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Titolo:
A naturalistic open-label study of mirtazapine in autistic and other pervasive developmental disorders
Autore:
Posey, DJ; Guenin, KD; Kohn, AE; Swiezy, NB; McDougle, CJ;
Indirizzi:
Indiana Univ, Sch Med, Dept Psychiat, Sect Child & Adolescent Psychiat, Indianapolis, IN USA Indiana Univ Indianapolis IN USA olescent Psychiat, Indianapolis, IN USA
Titolo Testata:
JOURNAL OF CHILD AND ADOLESCENT PSYCHOPHARMACOLOGY
fascicolo: 3, volume: 11, anno: 2001,
pagine: 267 - 277
SICI:
1044-5463(200123)11:3<267:ANOSOM>2.0.ZU;2-E
Fonte:
ISI
Lingua:
ENG
Soggetto:
DOUBLE-BLIND; FLUOXETINE TREATMENT; BEHAVIORAL SYMPTOMS; MAJOR DEPRESSION; ADULTS; CHILDREN; HALOPERIDOL; PLACEBO; RISPERIDONE; FENFLURAMINE;
Tipo documento:
Article
Natura:
Periodico
Settore Disciplinare:
Clinical Medicine
Citazioni:
35
Recensione:
Indirizzi per estratti:
Indirizzo: McDougle, CJ James Whitcomb Riley Hosp Children, 702 Barnhill Dr,Room 3701, Indianapolis, IN 46202 USA James Whitcomb Riley Hosp Children 702 Barnhill Dr,Room 3701 Indianapolis IN USA 46202
Citazione:
D.J. Posey et al., "A naturalistic open-label study of mirtazapine in autistic and other pervasive developmental disorders", J CH AD PSY, 11(3), 2001, pp. 267-277

Abstract

Objective: The aim of this study was to conduct a naturalistic, open-labelexamination of the efficacy and tolerability of mirtazapine (a medication with both serotonergic and noradrenergic properties) in the treatment of associated symptoms of autism and other pervasive developmental disorders (PDDs). Methods: Twenty-six subjects (5 females, 21 males; ages 3.8 to 23.5 years;mean age 10.1 +/- 4.8 years) with PDDs (20 with autistic disorder, 1 with Asperger's disorder, 1 with Rett's disorder, and 4 with PDDs not otherwise specified were treated with open-label mirtazapine (dose range, 7.5-45 mg daily; mean 30.3 +/- 12.6 mg daily). Twenty had comorbid mental retardation,and 17 were taking concomitant psychotropic medications. At endpoint, subjects' primary caregivers were interviewed using the Clinical Global Impressions (CGI) scale, the Aberrant Behavior Checklist, and a side-effect checklist. Results: Twenty-five of 26 subjects completed at least 4 weeks of treatment (mean 150 +/- 103 days). Nine of 26 subjects (34.6%) were judged responders ("much improved" or "very much improved" on the CGI) based on improvement in a variety of symptoms including aggression, self-injury, irritability,hyperactivity, anxiety, depression, and insomnia. Mirtazapine did not improve core symptoms of social or communication impairment. Adverse effects were minimal and included increased appetite, irritability, and transient sedation. Conclusions: Mirtazapine was well tolerated but showed only modest effectiveness for treating the associated symptoms of autistic disorder and other PDDs.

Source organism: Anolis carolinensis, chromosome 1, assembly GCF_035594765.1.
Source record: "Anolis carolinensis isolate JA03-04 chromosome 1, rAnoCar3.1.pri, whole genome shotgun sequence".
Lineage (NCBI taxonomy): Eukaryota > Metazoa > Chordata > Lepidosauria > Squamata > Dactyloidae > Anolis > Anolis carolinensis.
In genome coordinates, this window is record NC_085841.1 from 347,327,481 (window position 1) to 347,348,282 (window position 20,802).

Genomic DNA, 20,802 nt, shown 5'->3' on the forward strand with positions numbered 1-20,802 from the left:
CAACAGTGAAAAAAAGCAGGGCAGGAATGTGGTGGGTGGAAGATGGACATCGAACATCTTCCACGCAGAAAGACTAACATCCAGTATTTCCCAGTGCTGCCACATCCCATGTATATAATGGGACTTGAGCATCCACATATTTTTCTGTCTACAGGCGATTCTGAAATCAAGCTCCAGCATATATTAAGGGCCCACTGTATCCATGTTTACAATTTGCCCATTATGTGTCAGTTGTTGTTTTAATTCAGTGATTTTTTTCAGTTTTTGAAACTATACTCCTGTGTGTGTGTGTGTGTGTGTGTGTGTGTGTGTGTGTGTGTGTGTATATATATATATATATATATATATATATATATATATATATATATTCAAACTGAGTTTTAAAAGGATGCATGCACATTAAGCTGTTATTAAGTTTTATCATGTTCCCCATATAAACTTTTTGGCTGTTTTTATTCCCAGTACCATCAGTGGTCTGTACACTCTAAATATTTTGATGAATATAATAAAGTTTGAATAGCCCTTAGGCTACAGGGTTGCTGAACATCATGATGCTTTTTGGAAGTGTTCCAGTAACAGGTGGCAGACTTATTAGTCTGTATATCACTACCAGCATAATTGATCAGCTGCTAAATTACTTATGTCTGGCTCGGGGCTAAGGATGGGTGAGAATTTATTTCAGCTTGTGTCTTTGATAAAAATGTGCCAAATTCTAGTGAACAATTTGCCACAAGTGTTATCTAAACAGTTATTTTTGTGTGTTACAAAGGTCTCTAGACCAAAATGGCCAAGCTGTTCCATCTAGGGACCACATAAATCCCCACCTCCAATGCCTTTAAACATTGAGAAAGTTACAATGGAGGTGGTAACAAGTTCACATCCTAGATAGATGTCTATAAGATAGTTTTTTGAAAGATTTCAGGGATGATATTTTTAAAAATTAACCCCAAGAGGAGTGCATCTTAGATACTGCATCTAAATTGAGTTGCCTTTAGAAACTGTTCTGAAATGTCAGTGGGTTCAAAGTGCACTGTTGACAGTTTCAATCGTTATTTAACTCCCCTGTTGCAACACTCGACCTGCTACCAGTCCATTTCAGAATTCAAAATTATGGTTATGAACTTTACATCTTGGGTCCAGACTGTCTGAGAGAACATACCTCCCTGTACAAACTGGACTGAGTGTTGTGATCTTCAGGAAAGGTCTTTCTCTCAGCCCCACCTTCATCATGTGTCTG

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Documento generato il 25/01/20 alle ore 18:44:34